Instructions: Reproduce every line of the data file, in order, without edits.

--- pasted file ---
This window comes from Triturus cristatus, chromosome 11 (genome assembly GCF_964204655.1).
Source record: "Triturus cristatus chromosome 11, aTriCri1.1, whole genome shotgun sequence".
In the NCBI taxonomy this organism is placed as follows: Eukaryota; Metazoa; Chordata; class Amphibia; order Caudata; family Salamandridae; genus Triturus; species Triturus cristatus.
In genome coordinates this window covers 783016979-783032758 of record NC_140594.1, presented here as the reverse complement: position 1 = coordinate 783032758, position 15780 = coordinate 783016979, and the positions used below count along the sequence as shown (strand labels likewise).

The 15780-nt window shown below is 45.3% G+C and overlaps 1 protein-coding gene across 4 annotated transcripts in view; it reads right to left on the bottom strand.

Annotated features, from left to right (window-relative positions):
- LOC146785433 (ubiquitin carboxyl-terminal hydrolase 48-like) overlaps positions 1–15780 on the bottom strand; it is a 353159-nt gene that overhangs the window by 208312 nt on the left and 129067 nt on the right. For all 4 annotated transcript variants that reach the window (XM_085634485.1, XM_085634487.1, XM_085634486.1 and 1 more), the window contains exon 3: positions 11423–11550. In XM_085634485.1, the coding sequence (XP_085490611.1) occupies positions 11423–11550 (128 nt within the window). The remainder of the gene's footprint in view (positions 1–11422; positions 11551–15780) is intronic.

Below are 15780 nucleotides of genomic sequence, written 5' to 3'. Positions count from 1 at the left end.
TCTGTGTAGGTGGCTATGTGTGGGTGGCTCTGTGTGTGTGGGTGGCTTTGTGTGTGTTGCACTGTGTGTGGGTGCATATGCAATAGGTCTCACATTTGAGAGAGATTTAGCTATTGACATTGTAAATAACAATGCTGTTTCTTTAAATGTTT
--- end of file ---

This window comes from Triturus cristatus, chromosome 11 (genome assembly GCF_964204655.1).
Source record: "Triturus cristatus chromosome 11, aTriCri1.1, whole genome shotgun sequence".
In the NCBI taxonomy this organism is placed as follows: Eukaryota; Metazoa; Chordata; class Amphibia; order Caudata; family Salamandridae; genus Triturus; species Triturus cristatus.
In genome coordinates this window covers 783016979-783032758 of record NC_140594.1, presented here as the reverse complement: position 1 = coordinate 783032758, position 15780 = coordinate 783016979, and the positions used below count along the sequence as shown (strand labels likewise).

The 15780-nt window shown below is 45.3% G+C and overlaps 1 protein-coding gene across 4 annotated transcripts in view; it reads right to left on the bottom strand.

Annotated features, from left to right (window-relative positions):
- LOC146785433 (ubiquitin carboxyl-terminal hydrolase 48-like) overlaps positions 1–15780 on the bottom strand; it is a 353159-nt gene that overhangs the window by 208312 nt on the left and 129067 nt on the right. For all 4 annotated transcript variants that reach the window (XM_085634485.1, XM_085634487.1, XM_085634486.1 and 1 more), the window contains exon 3: positions 11423–11550. In XM_085634485.1, the coding sequence (XP_085490611.1) occupies positions 11423–11550 (128 nt within the window). The remainder of the gene's footprint in view (positions 1–11422; positions 11551–15780) is intronic.

Below are 15780 nucleotides of genomic sequence, written 5' to 3'. Positions count from 1 at the left end.
TCTGTGTAGGTGGCTATGTGTGGGTGGCTCTGTGTGTGTGGGTGGCTTTGTGTGTGTTGCACTGTGTGTGGGTGCATATGCAATAGGTCTCACATTTGAGAGAGATTTAGCTATTGACATTGTAAATAACAATGCTGTTTCTTTAAATGTTT